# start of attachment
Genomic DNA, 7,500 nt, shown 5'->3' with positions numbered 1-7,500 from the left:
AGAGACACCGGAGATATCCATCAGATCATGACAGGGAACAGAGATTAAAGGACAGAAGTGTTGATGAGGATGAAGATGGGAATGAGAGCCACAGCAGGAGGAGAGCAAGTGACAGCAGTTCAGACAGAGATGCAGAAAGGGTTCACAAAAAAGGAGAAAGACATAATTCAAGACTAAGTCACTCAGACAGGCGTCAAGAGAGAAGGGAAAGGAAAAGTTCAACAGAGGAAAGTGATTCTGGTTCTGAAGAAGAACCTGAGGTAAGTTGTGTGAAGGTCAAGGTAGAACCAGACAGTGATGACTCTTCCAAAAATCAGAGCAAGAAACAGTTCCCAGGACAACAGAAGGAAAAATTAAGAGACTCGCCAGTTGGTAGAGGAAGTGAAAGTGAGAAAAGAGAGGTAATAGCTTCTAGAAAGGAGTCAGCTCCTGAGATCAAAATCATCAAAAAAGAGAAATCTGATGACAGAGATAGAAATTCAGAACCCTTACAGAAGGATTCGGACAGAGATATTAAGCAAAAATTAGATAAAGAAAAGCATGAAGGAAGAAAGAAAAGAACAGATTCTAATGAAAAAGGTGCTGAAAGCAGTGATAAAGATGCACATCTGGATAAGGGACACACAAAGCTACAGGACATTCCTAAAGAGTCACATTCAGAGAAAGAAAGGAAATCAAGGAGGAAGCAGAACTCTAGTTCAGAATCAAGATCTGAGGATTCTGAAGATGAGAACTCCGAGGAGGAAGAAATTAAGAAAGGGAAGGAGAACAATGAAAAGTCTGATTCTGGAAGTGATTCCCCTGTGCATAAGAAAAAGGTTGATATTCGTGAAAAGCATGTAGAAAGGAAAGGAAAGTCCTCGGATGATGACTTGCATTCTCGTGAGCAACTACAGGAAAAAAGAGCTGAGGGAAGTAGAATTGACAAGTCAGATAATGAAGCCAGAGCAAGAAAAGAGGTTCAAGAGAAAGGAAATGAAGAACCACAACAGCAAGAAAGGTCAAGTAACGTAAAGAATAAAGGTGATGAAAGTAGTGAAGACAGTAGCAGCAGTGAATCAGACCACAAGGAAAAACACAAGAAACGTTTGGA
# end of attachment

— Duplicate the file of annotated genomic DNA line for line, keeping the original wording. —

Genomic DNA, 7,500 nt, shown 5'->3' with positions numbered 1-7,500 from the left:
AGAGACACCGGAGATATCCATCAGATCATGACAGGGAACAGAGATTAAAGGACAGAAGTGTTGATGAGGATGAAGATGGGAATGAGAGCCACAGCAGGAGGAGAGCAAGTGACAGCAGTTCAGACAGAGATGCAGAAAGGGTTCACAAAAAAGGAGAAAGACATAATTCAAGACTAAGTCACTCAGACAGGCGTCAAGAGAGAAGGGAAAGGAAAAGTTCAACAGAGGAAAGTGATTCTGGTTCTGAAGAAGAACCTGAGGTAAGTTGTGTGAAGGTCAAGGTAGAACCAGACAGTGATGACTCTTCCAAAAATCAGAGCAAGAAACAGTTCCCAGGACAACAGAAGGAAAAATTAAGAGACTCGCCAGTTGGTAGAGGAAGTGAAAGTGAGAAAAGAGAGGTAATAGCTTCTAGAAAGGAGTCAGCTCCTGAGATCAAAATCATCAAAAAAGAGAAATCTGATGACAGAGATAGAAATTCAGAACCCTTACAGAAGGATTCGGACAGAGATATTAAGCAAAAATTAGATAAAGAAAAGCATGAAGGAAGAAAGAAAAGAACAGATTCTAATGAAAAAGGTGCTGAAAGCAGTGATAAAGATGCACATCTGGATAAGGGACACACAAAGCTACAGGACATTCCTAAAGAGTCACATTCAGAGAAAGAAAGGAAATCAAGGAGGAAGCAGAACTCTAGTTCAGAATCAAGATCTGAGGATTCTGAAGATGAGAACTCCGAGGAGGAAGAAATTAAGAAAGGGAAGGAGAACAATGAAAAGTCTGATTCTGGAAGTGATTCCCCTGTGCATAAGAAAAAGGTTGATATTCGTGAAAAGCATGTAGAAAGGAAAGGAAAGTCCTCGGATGATGACTTGCATTCTCGTGAGCAACTACAGGAAAAAAGAGCTGAGGGAAGTAGAATTGACAAGTCAGATAATGAAGCCAGAGCAAGAAAAGAGGTTCAAGAGAAAGGAAATGAAGAACCACAACAGCAAGAAAGGTCAAGTAACGTAAAGAATAAAGGTGATGAAAGTAGTGAAGACAGTAGCAGCAGTGAATCAGACCACAAGGAAAAACACAAGAAACGTTTGGA